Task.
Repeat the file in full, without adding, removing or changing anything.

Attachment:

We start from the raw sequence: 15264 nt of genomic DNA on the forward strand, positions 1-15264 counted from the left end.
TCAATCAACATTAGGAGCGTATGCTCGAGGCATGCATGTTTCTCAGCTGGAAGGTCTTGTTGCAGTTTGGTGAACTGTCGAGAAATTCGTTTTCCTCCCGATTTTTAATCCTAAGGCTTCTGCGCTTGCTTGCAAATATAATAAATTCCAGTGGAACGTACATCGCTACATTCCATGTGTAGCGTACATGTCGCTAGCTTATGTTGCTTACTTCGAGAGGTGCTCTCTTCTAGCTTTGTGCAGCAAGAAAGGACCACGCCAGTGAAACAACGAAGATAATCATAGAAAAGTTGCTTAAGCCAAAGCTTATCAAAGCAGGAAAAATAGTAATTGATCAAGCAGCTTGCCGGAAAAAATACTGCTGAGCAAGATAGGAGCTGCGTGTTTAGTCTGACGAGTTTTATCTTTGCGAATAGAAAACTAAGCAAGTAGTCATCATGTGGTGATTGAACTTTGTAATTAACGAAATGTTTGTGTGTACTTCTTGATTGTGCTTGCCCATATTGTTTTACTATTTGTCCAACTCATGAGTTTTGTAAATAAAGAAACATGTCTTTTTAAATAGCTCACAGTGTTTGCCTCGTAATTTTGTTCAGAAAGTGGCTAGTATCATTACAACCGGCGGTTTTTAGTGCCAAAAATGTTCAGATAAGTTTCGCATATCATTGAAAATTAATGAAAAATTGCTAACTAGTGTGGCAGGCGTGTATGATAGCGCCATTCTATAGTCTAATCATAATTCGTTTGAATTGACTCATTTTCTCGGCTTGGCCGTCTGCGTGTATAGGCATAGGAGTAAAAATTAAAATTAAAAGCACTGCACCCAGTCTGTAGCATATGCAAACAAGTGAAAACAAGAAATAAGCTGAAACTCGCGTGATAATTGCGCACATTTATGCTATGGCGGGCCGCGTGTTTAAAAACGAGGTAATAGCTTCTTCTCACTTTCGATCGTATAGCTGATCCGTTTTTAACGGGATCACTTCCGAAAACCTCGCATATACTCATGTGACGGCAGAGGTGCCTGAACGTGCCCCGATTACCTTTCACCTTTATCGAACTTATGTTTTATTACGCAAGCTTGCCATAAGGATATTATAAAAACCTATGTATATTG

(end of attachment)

We start from the raw sequence: 15264 nt of genomic DNA on the forward strand, positions 1-15264 counted from the left end.
TCAATCAACATTAGGAGCGTATGCTCGAGGCATGCATGTTTCTCAGCTGGAAGGTCTTGTTGCAGTTTGGTGAACTGTCGAGAAATTCGTTTTCCTCCCGATTTTTAATCCTAAGGCTTCTGCGCTTGCTTGCAAATATAATAAATTCCAGTGGAACGTACATCGCTACATTCCATGTGTAGCGTACATGTCGCTAGCTTATGTTGCTTACTTCGAGAGGTGCTCTCTTCTAGCTTTGTGCAGCAAGAAAGGACCACGCCAGTGAAACAACGAAGATAATCATAGAAAAGTTGCTTAAGCCAAAGCTTATCAAAGCAGGAAAAATAGTAATTGATCAAGCAGCTTGCCGGAAAAAATACTGCTGAGCAAGATAGGAGCTGCGTGTTTAGTCTGACGAGTTTTATCTTTGCGAATAGAAAACTAAGCAAGTAGTCATCATGTGGTGATTGAACTTTGTAATTAACGAAATGTTTGTGTGTACTTCTTGATTGTGCTTGCCCATATTGTTTTACTATTTGTCCAACTCATGAGTTTTGTAAATAAAGAAACATGTCTTTTTAAATAGCTCACAGTGTTTGCCTCGTAATTTTGTTCAGAAAGTGGCTAGTATCATTACAACCGGCGGTTTTTAGTGCCAAAAATGTTCAGATAAGTTTCGCATATCATTGAAAATTAATGAAAAATTGCTAACTAGTGTGGCAGGCGTGTATGATAGCGCCATTCTATAGTCTAATCATAATTCGTTTGAATTGACTCATTTTCTCGGCTTGGCCGTCTGCGTGTATAGGCATAGGAGTAAAAATTAAAATTAAAAGCACTGCACCCAGTCTGTAGCATATGCAAACAAGTGAAAACAAGAAATAAGCTGAAACTCGCGTGATAATTGCGCACATTTATGCTATGGCGGGCCGCGTGTTTAAAAACGAGGTAATAGCTTCTTCTCACTTTCGATCGTATAGCTGATCCGTTTTTAACGGGATCACTTCCGAAAACCTCGCATATACTCATGTGACGGCAGAGGTGCCTGAACGTGCCCCGATTACCTTTCACCTTTATCGAACTTATGTTTTATTACGCAAGCTTGCCATAAGGATATTATAAAAACCTATGTATATTG